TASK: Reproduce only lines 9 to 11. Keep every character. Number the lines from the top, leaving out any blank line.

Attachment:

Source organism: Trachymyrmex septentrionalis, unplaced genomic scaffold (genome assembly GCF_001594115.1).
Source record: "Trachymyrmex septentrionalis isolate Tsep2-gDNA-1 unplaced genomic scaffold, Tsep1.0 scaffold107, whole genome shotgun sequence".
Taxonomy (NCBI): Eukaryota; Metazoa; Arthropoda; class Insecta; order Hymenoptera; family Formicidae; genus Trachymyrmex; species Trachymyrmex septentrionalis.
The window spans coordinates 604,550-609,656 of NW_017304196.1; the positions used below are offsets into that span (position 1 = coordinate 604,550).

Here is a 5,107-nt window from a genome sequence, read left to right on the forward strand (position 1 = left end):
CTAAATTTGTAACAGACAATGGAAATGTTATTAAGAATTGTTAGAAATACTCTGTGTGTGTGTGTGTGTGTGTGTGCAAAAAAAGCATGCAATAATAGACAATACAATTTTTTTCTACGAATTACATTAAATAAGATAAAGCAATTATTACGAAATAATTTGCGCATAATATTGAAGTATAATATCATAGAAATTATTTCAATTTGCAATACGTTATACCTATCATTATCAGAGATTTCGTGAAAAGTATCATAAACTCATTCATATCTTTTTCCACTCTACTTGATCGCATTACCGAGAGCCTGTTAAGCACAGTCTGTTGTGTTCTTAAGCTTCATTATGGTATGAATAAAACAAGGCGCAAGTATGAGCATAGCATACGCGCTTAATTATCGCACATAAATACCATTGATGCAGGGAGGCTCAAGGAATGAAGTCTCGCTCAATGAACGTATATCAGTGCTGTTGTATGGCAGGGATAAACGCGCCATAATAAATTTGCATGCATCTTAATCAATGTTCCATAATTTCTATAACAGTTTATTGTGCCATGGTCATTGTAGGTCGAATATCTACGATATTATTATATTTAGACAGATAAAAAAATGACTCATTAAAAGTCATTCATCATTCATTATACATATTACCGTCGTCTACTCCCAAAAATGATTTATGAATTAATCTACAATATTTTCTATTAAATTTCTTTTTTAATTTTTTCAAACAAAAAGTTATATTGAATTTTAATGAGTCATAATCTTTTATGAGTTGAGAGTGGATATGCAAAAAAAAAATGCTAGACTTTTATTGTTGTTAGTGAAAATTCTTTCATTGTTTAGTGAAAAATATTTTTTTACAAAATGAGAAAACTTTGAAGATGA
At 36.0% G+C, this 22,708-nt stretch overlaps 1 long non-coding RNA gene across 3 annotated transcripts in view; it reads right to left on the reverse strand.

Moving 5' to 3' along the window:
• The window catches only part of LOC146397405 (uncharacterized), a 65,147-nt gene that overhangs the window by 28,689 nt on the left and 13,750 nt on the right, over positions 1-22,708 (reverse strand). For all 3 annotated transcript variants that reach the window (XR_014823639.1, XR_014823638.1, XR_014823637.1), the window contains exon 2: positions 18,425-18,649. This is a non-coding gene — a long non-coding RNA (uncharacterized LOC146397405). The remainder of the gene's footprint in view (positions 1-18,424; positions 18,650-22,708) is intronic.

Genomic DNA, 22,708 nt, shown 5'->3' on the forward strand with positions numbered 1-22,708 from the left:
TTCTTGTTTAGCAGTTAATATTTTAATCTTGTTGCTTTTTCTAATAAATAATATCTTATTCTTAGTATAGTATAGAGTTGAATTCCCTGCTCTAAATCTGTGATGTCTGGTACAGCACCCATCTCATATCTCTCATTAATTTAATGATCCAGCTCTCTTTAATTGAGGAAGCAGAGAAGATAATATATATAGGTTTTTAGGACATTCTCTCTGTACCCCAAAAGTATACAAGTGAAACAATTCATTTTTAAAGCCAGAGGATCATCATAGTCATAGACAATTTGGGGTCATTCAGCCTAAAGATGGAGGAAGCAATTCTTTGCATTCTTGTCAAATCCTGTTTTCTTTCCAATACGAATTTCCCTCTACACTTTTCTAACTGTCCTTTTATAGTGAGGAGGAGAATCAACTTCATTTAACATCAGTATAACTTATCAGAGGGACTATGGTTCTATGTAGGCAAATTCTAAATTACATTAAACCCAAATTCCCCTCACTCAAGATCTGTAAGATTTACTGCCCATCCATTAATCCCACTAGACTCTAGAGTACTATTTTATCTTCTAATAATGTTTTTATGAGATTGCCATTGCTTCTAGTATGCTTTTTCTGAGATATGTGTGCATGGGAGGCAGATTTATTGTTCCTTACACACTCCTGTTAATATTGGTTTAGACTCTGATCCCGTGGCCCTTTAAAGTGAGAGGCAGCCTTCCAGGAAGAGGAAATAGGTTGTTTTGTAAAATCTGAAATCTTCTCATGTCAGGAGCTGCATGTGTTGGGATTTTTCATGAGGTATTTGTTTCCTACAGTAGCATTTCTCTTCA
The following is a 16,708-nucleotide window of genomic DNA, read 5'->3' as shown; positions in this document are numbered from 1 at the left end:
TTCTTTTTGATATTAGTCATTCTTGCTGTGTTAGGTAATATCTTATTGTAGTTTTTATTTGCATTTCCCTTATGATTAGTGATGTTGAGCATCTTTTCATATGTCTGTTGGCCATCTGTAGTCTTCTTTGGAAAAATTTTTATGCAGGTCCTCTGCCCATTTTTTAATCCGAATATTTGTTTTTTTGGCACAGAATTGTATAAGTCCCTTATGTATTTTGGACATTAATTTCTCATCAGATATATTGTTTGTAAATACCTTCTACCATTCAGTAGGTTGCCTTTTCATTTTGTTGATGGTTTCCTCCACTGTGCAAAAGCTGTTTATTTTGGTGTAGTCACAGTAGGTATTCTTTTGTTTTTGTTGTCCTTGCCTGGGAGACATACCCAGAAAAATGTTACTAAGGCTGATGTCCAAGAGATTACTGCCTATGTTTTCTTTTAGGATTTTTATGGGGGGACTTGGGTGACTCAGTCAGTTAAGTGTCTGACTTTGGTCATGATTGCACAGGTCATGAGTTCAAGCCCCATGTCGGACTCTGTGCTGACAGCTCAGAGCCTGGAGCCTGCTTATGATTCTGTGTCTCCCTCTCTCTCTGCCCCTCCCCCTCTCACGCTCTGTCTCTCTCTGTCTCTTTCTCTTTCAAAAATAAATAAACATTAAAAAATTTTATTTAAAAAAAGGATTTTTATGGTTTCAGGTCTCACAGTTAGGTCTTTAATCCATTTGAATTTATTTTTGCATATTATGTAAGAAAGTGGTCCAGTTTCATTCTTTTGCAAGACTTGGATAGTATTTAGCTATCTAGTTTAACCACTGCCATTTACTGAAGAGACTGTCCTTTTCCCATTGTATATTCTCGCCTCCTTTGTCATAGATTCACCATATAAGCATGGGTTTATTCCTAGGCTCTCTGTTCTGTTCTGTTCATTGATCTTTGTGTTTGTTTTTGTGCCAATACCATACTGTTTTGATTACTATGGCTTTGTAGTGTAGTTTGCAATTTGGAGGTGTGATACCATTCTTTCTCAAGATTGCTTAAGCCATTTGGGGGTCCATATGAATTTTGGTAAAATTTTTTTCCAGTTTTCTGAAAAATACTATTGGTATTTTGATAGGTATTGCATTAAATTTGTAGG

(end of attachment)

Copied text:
• The window catches only part of LOC146397405 (uncharacterized), a 65,147-nt gene that overhangs the window by 28,689 nt on the left and 13,750 nt on the right, over positions 1-22,708 (reverse strand). For all 3 annotated transcript variants that reach the window (XR_014823639.1, XR_014823638.1, XR_014823637.1), the window contains exon 2: positions 18,425-18,649. This is a non-coding gene — a long non-coding RNA (uncharacterized LOC146397405). The remainder of the gene's footprint in view (positions 1-18,424; positions 18,650-22,708) is intronic.

Genomic DNA, 22,708 nt, shown 5'->3' on the forward strand with positions numbered 1-22,708 from the left:
TTCTTGTTTAGCAGTTAATATTTTAATCTTGTTGCTTTTTCTAATAAATAATATCTTATTCTTAGTATAGTATAGAGTTGAATTCCCTGCTCTAAATCTGTGATGTCTGGTACAGCACCCATCTCATATCTCTCATTAATTTAATGATCCAGCTCTCTTTAATTGAGGAAGCAGAGAAGATAATATATATAGGTTTTTAGGACATTCTCTCTGTACCCCAAAAGTATACAAGTGAAACAATTCATTTTTAAAGCCAGAGGATCATCATAGTCATAGACAATTTGGGGTCATTCAGCCTAAAGATGGAGGAAGCAATTCTTTGCATTCTTGTCAAATCCTGTTTTCTTTCCAATACGAATTTCCCTCTACACTTTTCTAACTGTCCTTTTATAGTGAGGAGGAGAATCAACTTCATTTAACATCAGTATAACTTATCAGAGGGACTATGGTTCTATGTAGGCAAATTCTAAATTACATTAAACCCAAATTCCCCTCACTCAAGATCTGTAAGATTTACTGCCCATCCATTAATCCCACTAGACTCTAGAGTACTATTTTATCTTCTAATAATGTTTTTATGAGATTGCCATTGCTTCTAGTATGCTTTTTCTGAGATATGTGTGCATGGGAGGCAGATTTATTGTTCCTTACACACTCCTGTTAATATTGGTTTAGACTCTGATCCCGTGGCCCTTTAAAGTGAGAGGCAGCCTTCCAGGAAGAGGAAATAGGTTGTTTTGTAAAATCTGAAATCTTCTCATGTCAGGAGCTGCATGTGTTGGGATTTTTCATGAGGTATTTGTTTCCTACAGTAGCATTTCTCTTCA